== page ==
On one of the British news type blogs I follow, I saw that David Tennant would be lending his voice to a radio drama based on the books by Daniel Glattauer. (Okay so fine, it was probably that David Tennant fan site www.david-tennant.com. Whatever. Judge all you want.) I'll take a book recommendation anywhere, man.
I did some research and bribed the interlibrary loan library assistant to get me both Love Virtually and its sequel Every Seventh Wave by German author Daniel Glattauer.
One day in January,Emmi Rothner attempts to email a magazine to cancel her subscription. After she doesn't receive a reply, she sends another email. And after that, another. Finally, Leo Leike responds informing her that she has emailed a personal address and not the magazine, but wishes her all the best in cancelling the subscription. Some slight embarrassment ensues and the matter is dropped. Emmi sends a mass-email to her contacts list...which somehow now includes Leo Leike. And so, their email relationship begins.
They start with just exchanging niceties, and then that slowly progresses to personal things: life, love and everything in between.
I had a bit of trouble with the format at first. The emails (in the book at least) are not dated, and sometimes they don't sign their names. Once the characters got to know each other a bit more, the emails became easier to read.
I really thought that the book(s) would be a bit tiresome. To the reader, it is all taking place in front of a computer screen. It would be like You've Got Mail, except it would be filmed in split screen: Tom on one side, Brinkley at his feet, Meg on the other, as Frank roams around the apartment. And that is all the action. However, it wasn't as boring as all that. In fact, it was very interesting to see how a story can evolve with so little location change and physical action. All of the action that happens is emotional. An email is either ignored or answered. One character sends multiple emails without reply until finally the shortest answer comes through. There are weeks in between emails; passive aggressive behavior at its best.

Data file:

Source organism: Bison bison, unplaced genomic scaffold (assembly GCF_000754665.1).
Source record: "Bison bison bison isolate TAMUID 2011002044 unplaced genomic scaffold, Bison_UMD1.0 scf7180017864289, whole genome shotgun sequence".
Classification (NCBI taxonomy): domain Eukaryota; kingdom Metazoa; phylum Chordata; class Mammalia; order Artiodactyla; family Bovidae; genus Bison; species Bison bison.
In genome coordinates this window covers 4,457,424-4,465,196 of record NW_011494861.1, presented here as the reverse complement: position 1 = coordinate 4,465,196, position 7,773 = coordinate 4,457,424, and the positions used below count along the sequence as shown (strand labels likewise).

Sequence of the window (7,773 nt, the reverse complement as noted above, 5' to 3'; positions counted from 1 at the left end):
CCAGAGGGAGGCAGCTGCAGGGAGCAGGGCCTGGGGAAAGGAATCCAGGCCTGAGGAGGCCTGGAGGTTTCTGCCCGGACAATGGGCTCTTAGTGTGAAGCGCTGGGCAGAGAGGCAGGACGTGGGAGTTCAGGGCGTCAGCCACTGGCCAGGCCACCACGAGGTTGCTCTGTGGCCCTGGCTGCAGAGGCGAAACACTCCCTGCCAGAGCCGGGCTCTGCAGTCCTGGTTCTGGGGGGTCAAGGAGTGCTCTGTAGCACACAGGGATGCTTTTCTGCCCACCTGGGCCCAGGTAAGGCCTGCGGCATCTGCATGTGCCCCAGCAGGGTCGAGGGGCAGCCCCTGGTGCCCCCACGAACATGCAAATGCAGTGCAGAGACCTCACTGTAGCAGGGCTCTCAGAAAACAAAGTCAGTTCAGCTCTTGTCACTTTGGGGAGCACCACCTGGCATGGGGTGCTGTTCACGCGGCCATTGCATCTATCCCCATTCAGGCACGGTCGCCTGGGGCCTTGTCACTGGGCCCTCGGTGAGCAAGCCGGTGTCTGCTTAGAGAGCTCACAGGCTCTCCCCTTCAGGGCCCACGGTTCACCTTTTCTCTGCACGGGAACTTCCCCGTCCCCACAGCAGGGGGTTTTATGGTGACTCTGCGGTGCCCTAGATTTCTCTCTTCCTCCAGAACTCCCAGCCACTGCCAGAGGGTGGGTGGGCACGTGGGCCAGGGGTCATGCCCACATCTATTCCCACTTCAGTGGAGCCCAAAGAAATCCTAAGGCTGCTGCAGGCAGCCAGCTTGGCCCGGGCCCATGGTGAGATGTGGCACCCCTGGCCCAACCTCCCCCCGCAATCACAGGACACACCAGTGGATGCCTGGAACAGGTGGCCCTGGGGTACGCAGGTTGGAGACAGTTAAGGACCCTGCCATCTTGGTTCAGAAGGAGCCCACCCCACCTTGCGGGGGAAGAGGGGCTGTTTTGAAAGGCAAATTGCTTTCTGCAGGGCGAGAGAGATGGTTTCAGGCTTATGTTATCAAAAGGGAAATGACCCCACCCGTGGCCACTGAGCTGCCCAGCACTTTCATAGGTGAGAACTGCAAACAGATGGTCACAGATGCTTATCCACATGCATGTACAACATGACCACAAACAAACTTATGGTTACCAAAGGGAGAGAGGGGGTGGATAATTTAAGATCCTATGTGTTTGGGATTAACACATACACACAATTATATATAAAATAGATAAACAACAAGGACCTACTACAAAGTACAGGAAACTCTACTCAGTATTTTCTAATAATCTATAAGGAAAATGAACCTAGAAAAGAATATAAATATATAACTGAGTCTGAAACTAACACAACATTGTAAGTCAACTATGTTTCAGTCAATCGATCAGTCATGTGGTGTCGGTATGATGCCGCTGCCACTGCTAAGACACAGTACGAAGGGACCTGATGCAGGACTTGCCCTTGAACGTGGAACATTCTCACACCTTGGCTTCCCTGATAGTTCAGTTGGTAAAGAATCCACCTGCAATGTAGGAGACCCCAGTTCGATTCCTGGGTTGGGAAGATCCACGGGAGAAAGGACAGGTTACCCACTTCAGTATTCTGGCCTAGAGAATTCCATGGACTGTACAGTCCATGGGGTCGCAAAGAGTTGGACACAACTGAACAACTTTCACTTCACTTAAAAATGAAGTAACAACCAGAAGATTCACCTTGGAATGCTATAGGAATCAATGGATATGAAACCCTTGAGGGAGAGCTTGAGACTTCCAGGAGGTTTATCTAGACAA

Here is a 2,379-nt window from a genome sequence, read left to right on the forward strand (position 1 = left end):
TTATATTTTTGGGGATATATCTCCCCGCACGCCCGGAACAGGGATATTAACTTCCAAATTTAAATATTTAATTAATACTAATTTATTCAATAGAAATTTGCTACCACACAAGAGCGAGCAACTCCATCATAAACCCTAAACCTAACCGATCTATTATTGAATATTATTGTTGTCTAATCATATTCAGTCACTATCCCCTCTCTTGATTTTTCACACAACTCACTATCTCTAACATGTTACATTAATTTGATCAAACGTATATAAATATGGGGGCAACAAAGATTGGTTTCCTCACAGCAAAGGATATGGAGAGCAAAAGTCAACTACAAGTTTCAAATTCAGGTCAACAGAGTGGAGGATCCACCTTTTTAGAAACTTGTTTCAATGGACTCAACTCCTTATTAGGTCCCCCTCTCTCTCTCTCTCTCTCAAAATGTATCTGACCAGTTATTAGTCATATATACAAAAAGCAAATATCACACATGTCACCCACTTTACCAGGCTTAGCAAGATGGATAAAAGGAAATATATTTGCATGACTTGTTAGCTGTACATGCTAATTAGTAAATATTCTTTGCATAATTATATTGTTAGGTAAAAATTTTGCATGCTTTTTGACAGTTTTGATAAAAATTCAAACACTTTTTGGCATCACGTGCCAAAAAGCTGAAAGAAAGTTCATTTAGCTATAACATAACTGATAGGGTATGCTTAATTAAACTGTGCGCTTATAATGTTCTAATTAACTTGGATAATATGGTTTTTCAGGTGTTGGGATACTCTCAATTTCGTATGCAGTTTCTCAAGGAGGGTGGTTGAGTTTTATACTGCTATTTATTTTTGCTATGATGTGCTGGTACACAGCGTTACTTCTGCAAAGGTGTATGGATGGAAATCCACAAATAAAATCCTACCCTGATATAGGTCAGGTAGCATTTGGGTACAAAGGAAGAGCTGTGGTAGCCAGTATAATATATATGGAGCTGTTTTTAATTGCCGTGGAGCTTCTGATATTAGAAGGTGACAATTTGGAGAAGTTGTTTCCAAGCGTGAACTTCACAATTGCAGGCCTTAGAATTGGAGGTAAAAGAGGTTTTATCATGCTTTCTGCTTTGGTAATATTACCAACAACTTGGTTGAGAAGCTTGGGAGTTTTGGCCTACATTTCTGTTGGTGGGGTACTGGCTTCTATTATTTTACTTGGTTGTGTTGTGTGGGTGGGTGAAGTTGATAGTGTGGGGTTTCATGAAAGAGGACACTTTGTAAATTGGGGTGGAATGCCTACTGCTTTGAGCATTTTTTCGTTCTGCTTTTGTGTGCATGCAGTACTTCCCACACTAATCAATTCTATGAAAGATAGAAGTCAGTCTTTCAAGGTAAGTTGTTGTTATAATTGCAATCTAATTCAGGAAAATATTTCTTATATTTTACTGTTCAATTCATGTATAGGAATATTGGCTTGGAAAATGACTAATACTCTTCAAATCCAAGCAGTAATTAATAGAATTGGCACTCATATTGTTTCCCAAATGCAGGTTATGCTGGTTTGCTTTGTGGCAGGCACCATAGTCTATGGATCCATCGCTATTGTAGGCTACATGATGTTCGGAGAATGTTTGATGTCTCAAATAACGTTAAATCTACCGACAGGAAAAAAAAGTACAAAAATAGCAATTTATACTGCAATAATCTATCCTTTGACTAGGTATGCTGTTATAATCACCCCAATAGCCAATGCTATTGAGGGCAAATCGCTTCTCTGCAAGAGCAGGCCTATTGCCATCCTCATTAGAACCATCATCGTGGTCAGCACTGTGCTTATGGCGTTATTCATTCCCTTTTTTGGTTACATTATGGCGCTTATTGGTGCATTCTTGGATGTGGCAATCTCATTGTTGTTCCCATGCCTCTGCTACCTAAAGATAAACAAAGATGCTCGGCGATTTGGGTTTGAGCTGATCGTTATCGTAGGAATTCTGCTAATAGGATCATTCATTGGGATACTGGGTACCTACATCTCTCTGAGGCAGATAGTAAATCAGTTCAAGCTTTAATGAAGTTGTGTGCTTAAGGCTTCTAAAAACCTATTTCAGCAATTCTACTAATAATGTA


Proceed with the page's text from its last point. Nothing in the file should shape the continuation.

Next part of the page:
But of course, my thought at the end of all of this was, "Gee, two people met online, hardly ever saw each other and yet...they seem perfect together. How does that even happen?"
What is love? How do we find it? How do we know it when we find it? What is the main factor in deciding love? In these books, it most certainly isn't looks but intellect and words. Words can hurt, but certain words, put together with the utmost of care can...I don't know. I wanted to say "create" but now I'm wondering if that is what I mean or if I'm just being pretentious about the whole thing. I think when it all comes down, Emmi and Leo's relationship is almost 100% about communication. They email all the time. No phone. No "let's grab coffee." No running into each other at the grocery, church or mall. Just email. And though some relationships can be online or through letters and phone calls, we often omit things. Heck, we often omit things when we are sitting across from the person we are talking with! In these books, Glauttauer doesn't let his characters get away with that. There is a lot of "if you don't mind me saying, I think you are going about this the wrong way" and "what were you thinking? That probably wasn't the best choice, was it?". They call each other out on attitudes, choices, and just life in general. That alone makes this book different, at least in my book it makes it different.
I have been doing this "thing" where I'll read book one in a series but promise myself that I don't have to finish the series if I don't want to. This was the first book I broke that resolve for. Granted, there are only two books, but I had to find out what happened. For that reason alone, I would recommend these books. Also, reading Leo's emails in David's voice? A total win.